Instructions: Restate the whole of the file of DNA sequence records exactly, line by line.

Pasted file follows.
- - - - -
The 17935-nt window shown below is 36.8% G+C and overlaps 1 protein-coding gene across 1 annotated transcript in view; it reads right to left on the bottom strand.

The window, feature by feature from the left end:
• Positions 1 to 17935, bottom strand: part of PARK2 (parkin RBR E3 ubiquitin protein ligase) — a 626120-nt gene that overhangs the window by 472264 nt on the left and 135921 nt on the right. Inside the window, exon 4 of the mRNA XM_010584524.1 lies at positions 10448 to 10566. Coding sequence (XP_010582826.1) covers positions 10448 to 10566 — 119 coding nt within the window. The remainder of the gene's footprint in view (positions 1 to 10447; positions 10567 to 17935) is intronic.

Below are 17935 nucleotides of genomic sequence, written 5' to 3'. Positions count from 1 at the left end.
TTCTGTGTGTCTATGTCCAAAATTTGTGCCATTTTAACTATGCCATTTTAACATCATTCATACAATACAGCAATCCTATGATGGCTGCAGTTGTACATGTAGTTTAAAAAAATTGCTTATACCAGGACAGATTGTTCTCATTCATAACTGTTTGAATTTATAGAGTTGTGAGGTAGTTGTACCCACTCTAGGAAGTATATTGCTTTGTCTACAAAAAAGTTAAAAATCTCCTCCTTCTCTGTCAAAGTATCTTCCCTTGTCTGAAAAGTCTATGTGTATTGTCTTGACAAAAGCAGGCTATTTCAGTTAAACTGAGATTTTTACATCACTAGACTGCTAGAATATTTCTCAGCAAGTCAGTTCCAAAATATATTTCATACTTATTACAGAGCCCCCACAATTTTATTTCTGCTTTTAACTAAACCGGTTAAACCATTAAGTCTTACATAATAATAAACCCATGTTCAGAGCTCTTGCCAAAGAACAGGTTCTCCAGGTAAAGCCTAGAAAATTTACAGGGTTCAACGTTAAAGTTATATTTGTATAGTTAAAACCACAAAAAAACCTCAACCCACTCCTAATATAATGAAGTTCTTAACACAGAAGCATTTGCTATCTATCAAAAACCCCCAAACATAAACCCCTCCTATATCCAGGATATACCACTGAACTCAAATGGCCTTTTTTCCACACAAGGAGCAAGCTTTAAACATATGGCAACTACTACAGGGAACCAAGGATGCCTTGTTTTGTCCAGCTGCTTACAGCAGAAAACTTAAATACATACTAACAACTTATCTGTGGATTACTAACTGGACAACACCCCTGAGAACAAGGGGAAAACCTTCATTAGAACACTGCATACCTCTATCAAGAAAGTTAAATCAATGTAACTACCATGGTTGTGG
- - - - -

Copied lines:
The 17935-nt window shown below is 36.8% G+C and overlaps 1 protein-coding gene across 1 annotated transcript in view; it reads right to left on the bottom strand.

The window, feature by feature from the left end:
• Positions 1 to 17935, bottom strand: part of PARK2 (parkin RBR E3 ubiquitin protein ligase) — a 626120-nt gene that overhangs the window by 472264 nt on the left and 135921 nt on the right. Inside the window, exon 4 of the mRNA XM_010584524.1 lies at positions 10448 to 10566. Coding sequence (XP_010582826.1) covers positions 10448 to 10566 — 119 coding nt within the window. The remainder of the gene's footprint in view (positions 1 to 10447; positions 10567 to 17935) is intronic.

Below are 17935 nucleotides of genomic sequence, written 5' to 3'. Positions count from 1 at the left end.
TTCTGTGTGTCTATGTCCAAAATTTGTGCCATTTTAACTATGCCATTTTAACATCATTCATACAATACAGCAATCCTATGATGGCTGCAGTTGTACATGTAGTTTAAAAAAATTGCTTATACCAGGACAGATTGTTCTCATTCATAACTGTTTGAATTTATAGAGTTGTGAGGTAGTTGTACCCACTCTAGGAAGTATATTGCTTTGTCTACAAAAAAGTTAAAAATCTCCTCCTTCTCTGTCAAAGTATCTTCCCTTGTCTGAAAAGTCTATGTGTATTGTCTTGACAAAAGCAGGCTATTTCAGTTAAACTGAGATTTTTACATCACTAGACTGCTAGAATATTTCTCAGCAAGTCAGTTCCAAAATATATTTCATACTTATTACAGAGCCCCCACAATTTTATTTCTGCTTTTAACTAAACCGGTTAAACCATTAAGTCTTACATAATAATAAACCCATGTTCAGAGCTCTTGCCAAAGAACAGGTTCTCCAGGTAAAGCCTAGAAAATTTACAGGGTTCAACGTTAAAGTTATATTTGTATAGTTAAAACCACAAAAAAACCTCAACCCACTCCTAATATAATGAAGTTCTTAACACAGAAGCATTTGCTATCTATCAAAAACCCCCAAACATAAACCCCTCCTATATCCAGGATATACCACTGAACTCAAATGGCCTTTTTTCCACACAAGGAGCAAGCTTTAAACATATGGCAACTACTACAGGGAACCAAGGATGCCTTGTTTTGTCCAGCTGCTTACAGCAGAAAACTTAAATACATACTAACAACTTATCTGTGGATTACTAACTGGACAACACCCCTGAGAACAAGGGGAAAACCTTCATTAGAACACTGCATACCTCTATCAAGAAAGTTAAATCAATGTAACTACCATGGTTGTGG